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Curr Biol. 2013 Mar 18;23(6):462-6. doi: 10.1016/j.cub.2013.01.044. Epub 2013 Feb 28.

Action video games make dyslexic children read better.

Author information

1
Developmental and Cognitive Neuroscience Lab, Department of General Psychology, University of Padua, Padua 35131, Italy.

Abstract

Learning to read is extremely difficult for about 10% of children; they are affected by a neurodevelopmental disorder called dyslexia [1, 2]. The neurocognitive causes of dyslexia are still hotly debated [3-12]. Dyslexia remediation is far from being fully achieved [13], and the current treatments demand high levels of resources [1]. Here, we demonstrate that only 12 hr of playing action video games-not involving any direct phonological or orthographic training-drastically improve the reading abilities of children with dyslexia. We tested reading, phonological, and attentional skills in two matched groups of children with dyslexia before and after they played action or nonaction video games for nine sessions of 80 min per day. We found that only playing action video games improved children's reading speed, without any cost in accuracy, more so than 1 year of spontaneous reading development and more than or equal to highly demanding traditional reading treatments. Attentional skills also improved during action video game training. It has been demonstrated that action video games efficiently improve attention abilities [14, 15]; our results showed that this attention improvement can directly translate into better reading abilities, providing a new, fast, fun remediation of dyslexia that has theoretical relevance in unveiling the causal role of attention in reading acquisition.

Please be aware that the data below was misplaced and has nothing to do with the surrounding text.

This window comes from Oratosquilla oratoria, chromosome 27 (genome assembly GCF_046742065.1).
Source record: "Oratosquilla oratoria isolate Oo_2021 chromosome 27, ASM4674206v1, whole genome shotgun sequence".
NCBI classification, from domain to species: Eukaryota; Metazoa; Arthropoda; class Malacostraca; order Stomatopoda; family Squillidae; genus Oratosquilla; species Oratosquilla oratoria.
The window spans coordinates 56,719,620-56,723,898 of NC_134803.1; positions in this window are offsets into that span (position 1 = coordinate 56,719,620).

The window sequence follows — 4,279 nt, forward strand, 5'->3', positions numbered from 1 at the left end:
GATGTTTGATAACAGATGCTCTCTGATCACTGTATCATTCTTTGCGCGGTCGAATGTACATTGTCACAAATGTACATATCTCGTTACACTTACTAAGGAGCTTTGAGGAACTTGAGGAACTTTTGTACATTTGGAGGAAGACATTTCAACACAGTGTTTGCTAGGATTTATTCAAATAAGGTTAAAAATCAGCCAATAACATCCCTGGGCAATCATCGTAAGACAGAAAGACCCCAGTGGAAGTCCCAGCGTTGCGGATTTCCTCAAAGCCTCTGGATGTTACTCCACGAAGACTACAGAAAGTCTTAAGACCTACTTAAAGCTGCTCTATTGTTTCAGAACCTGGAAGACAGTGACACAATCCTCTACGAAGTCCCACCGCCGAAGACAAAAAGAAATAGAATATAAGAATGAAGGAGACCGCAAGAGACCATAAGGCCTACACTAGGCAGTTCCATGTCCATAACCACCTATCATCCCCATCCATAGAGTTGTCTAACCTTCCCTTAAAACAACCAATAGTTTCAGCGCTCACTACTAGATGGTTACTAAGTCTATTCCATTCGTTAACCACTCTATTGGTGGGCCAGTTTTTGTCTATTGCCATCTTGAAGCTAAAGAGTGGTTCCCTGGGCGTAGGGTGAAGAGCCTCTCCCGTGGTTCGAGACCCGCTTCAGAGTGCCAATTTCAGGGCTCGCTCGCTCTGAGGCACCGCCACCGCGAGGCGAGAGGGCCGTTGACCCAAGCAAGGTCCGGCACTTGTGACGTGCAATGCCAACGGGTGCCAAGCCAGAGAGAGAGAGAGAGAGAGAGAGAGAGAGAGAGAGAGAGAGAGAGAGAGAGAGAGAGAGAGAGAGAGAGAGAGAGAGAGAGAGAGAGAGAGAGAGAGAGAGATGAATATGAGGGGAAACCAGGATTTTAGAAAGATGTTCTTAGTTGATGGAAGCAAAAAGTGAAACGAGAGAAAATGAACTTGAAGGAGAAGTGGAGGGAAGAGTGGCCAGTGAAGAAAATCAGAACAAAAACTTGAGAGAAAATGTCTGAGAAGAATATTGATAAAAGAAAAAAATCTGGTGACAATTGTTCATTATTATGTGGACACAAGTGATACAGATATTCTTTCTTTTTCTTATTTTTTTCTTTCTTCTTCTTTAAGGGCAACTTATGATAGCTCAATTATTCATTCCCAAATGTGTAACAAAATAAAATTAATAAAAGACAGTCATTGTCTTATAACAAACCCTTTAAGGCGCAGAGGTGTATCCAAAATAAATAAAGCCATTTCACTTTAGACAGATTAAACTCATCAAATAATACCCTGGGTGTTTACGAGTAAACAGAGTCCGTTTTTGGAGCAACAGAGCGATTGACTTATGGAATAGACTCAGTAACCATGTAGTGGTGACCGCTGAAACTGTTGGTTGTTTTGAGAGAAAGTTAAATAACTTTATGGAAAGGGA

PMID:
23453956
DOI:
10.1016/j.cub.2013.01.044
[Indexed for MEDLINE]
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